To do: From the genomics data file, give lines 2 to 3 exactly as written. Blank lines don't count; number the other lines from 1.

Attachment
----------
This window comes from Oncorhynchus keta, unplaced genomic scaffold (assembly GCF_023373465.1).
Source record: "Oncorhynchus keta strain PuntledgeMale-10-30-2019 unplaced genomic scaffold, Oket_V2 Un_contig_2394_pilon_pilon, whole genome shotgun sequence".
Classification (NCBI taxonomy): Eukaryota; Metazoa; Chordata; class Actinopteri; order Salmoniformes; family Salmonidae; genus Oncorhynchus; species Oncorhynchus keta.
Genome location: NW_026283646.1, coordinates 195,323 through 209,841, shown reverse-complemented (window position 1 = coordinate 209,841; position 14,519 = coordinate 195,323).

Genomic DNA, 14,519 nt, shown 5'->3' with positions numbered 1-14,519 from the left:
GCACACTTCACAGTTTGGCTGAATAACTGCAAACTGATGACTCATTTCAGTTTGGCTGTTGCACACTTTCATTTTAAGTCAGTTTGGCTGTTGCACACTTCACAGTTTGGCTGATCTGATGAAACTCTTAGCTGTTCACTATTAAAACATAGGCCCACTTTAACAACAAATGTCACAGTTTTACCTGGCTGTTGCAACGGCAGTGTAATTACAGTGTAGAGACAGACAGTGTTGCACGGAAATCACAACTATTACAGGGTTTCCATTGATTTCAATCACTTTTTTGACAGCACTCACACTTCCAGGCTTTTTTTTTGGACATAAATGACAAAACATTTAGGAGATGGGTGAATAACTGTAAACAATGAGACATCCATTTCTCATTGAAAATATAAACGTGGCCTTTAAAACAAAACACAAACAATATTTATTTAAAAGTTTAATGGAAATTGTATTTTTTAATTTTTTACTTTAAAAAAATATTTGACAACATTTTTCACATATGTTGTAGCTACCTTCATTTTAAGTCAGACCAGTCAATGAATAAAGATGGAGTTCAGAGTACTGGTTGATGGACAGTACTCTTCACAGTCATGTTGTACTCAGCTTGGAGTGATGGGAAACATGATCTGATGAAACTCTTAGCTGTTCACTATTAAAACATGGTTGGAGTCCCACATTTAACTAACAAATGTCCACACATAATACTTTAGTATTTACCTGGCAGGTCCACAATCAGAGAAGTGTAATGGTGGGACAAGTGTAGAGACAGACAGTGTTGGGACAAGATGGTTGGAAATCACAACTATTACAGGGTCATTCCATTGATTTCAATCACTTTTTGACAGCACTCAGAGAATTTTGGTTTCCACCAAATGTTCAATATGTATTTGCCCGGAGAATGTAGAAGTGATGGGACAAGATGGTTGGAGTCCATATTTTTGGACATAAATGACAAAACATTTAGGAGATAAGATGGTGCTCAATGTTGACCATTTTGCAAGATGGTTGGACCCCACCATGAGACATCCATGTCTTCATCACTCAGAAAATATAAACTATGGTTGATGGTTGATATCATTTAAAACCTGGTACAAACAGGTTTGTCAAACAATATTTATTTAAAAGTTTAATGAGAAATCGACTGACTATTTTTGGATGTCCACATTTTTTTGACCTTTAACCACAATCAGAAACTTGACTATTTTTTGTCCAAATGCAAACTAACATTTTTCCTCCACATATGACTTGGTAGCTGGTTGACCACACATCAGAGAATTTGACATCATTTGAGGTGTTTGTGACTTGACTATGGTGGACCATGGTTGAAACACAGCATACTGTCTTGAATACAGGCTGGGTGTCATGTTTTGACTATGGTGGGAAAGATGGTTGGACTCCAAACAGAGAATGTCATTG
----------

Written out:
Source record: "Oncorhynchus keta strain PuntledgeMale-10-30-2019 unplaced genomic scaffold, Oket_V2 Un_contig_2394_pilon_pilon, whole genome shotgun sequence".
Classification (NCBI taxonomy): Eukaryota; Metazoa; Chordata; class Actinopteri; order Salmoniformes; family Salmonidae; genus Oncorhynchus; species Oncorhynchus keta.